How To Break In A Baseball Glove
Breaking in your first baseball glove is a rite of passage for any young ball player. Sure many of today’s modern gloves (particularly the cheaper synthetic models) claim that they come already broken in. But the relationship between the glove and the player is intimate one, and breaking in a glove is part of the essential getting-to-know-you process between man and leather, whether or not it is completely needed.
The first step in breaking in a baseball glove is to soften its leather. One of the most popular ways to do this is by rubbing the mitt down with oil. Baby oil, Vaseline, special glove oil and even shaving cream can be used in this process.
Other methods for making the glove softer would be beating it up. This can be done with a hammer or mallet. If you want to keep it in sport, just beat the mitt with a baseball bat. You can also just play catch with it. It still might be a little tight at first, but baseball activities in a non-competitive environment is probably the most natural way to continue to loosen up its leather.
There is also a school of thought that says heating the glove is the best way to begin the breaking in process. This can be achieved in a microwave or an oven. Although in both cases it’s important to monitor the glove during the heating, or you will end up with a flaming glove and a kitchen that smells like rawhide. In the summertime you can heat the glove by leaving it in a warm car.
These methods of breaking in a glove are not mutually exclusive and in fact your mitt would probably benefit from being subjected to more than one of these techniques.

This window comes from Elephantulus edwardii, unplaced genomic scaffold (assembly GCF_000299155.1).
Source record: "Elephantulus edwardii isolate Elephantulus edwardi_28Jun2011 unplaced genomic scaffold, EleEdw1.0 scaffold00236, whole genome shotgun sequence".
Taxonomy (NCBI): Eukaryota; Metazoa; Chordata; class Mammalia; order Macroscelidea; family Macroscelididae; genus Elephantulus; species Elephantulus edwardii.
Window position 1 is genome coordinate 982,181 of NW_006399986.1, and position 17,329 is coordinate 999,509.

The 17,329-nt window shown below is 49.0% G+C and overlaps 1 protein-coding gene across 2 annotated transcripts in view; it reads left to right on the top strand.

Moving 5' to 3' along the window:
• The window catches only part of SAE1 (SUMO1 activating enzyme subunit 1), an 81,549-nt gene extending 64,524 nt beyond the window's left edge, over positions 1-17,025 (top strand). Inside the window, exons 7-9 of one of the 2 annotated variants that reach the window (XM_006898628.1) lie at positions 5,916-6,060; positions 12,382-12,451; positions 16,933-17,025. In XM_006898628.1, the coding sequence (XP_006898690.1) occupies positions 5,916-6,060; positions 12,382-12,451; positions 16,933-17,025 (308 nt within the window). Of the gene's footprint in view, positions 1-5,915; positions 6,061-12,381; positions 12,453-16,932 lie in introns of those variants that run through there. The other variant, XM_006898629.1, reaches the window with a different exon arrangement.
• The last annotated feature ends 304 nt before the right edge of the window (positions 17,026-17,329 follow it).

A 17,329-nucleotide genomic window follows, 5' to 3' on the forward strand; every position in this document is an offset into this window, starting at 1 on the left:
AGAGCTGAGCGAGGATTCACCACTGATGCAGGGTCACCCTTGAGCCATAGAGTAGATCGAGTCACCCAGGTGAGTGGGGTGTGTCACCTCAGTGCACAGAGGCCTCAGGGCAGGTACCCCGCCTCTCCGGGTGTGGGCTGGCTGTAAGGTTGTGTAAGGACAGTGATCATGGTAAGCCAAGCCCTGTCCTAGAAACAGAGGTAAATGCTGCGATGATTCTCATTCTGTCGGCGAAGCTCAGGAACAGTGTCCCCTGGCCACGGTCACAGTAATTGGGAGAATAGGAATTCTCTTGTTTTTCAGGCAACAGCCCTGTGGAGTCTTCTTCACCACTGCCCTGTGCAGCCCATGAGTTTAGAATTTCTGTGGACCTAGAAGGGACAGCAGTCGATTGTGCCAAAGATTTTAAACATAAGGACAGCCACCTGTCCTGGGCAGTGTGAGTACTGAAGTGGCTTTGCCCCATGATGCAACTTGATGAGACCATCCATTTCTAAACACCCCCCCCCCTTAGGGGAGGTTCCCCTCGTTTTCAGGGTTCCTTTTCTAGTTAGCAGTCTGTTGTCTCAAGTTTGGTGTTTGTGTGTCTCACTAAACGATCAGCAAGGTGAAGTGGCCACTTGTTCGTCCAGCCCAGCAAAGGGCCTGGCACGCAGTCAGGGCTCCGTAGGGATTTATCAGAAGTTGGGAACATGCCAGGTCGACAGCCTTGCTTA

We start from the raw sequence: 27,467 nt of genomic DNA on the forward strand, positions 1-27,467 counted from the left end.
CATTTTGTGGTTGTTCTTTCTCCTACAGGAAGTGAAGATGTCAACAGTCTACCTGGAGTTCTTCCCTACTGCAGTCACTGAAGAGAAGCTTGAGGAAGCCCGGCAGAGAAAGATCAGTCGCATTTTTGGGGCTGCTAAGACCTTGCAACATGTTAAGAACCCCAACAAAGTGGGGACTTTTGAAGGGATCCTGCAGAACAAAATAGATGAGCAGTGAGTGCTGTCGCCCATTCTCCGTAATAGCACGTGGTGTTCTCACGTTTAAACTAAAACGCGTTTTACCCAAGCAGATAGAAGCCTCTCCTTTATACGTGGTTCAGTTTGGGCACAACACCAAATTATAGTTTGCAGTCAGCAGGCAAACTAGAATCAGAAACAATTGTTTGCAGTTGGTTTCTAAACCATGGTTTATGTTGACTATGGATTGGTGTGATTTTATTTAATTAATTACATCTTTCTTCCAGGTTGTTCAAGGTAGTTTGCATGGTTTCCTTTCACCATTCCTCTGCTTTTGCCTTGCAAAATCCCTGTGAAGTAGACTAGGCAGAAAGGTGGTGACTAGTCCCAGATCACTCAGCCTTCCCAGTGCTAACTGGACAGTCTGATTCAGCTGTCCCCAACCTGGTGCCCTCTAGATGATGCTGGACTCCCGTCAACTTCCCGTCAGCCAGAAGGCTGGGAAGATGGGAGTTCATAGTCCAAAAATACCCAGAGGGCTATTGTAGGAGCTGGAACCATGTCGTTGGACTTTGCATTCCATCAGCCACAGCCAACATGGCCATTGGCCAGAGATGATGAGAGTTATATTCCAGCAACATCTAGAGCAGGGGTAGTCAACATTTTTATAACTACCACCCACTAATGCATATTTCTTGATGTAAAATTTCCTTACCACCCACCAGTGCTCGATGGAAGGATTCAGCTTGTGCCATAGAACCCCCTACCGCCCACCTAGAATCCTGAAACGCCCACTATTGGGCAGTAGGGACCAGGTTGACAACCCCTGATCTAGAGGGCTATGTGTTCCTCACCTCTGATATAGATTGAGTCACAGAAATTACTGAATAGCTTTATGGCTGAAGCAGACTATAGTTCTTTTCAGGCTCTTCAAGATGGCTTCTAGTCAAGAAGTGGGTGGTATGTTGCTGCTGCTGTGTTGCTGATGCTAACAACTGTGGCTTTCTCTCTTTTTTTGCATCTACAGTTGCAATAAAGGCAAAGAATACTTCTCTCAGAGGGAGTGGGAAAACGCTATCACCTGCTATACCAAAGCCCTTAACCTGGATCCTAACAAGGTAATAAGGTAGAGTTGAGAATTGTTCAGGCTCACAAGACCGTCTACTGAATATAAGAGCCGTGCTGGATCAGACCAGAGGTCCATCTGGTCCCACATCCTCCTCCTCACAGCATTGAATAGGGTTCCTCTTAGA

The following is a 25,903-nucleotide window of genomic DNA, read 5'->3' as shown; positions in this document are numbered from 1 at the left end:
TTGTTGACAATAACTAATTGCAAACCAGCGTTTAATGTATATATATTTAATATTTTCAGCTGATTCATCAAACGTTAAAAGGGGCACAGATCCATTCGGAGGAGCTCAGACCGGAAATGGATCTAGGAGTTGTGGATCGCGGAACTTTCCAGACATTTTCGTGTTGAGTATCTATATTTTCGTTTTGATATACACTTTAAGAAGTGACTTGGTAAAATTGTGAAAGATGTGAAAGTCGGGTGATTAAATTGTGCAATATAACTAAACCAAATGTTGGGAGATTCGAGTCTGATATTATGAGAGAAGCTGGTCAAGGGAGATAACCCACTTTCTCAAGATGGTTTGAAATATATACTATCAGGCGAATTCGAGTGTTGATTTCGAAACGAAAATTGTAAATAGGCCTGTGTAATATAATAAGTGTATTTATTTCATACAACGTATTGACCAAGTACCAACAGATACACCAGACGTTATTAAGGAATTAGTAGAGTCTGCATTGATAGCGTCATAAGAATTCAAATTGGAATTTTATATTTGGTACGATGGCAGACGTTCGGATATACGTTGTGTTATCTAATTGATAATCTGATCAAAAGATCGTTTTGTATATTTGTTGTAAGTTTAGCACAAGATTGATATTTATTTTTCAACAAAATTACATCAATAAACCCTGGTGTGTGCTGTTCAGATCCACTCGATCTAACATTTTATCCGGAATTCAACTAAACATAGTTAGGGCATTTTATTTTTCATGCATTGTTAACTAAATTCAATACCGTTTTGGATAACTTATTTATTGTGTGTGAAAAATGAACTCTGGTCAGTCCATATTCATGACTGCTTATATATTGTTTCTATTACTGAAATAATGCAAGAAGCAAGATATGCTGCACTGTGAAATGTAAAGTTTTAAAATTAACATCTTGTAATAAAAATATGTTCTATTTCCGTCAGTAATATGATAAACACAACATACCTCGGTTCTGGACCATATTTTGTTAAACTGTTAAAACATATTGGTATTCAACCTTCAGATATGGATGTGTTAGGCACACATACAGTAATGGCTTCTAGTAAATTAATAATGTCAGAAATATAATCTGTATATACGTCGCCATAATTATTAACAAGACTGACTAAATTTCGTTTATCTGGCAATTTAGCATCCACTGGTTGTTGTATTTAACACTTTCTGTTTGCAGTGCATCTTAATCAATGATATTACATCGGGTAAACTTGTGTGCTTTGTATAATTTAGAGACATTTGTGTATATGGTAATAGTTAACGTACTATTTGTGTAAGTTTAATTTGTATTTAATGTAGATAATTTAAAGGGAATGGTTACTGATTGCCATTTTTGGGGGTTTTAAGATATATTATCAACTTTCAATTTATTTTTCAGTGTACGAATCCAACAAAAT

When the softening is done you are going to want to do next (and lastly) is form the pocket. This has traditionally been achieved by placing a ball in the glove and then wrapping it up with twine or rubber bands overnight. Other twists on this method would be putting the ball and glove under your mattress and sleeping on top of it or running it over with your car. We’d be a little wary of the car method because it seems like it could damage the glove (or your tire) but others have said it is effective.
In a 2010 web article, ESPN asked leading major leaguers how they liked to break in their baseball glove. The most popular method among the players was to soak it with water and then microwave it for about ten seconds. (Doug Mientkiewicz warned not to microwave for too long as he had learned the hard way that rawhide will eventually melt.)
Torii Hunter has his own unique spin on the water/microwave progression by using a hot tub for the soaking part. Ken Griffey Jr. admitted he just sends his gloves to his dad, the former major leaguer Ken Griffey Sr.
But Mark DeRosa may have the most cleverest (and most lazy) method for breaking in his mitt. He asks his Rawling’s glove representative to save him the glove that he used as a sample during his tour of spring training. But the time it gets to DeRosa it’s been tested out by players on 10 to 12 different teams and is probably broken in. That’s some good thinking from the University of Pennsylvania grad. However since you probably don’t have your own personal glove representative you should probably just stick to the glove oil.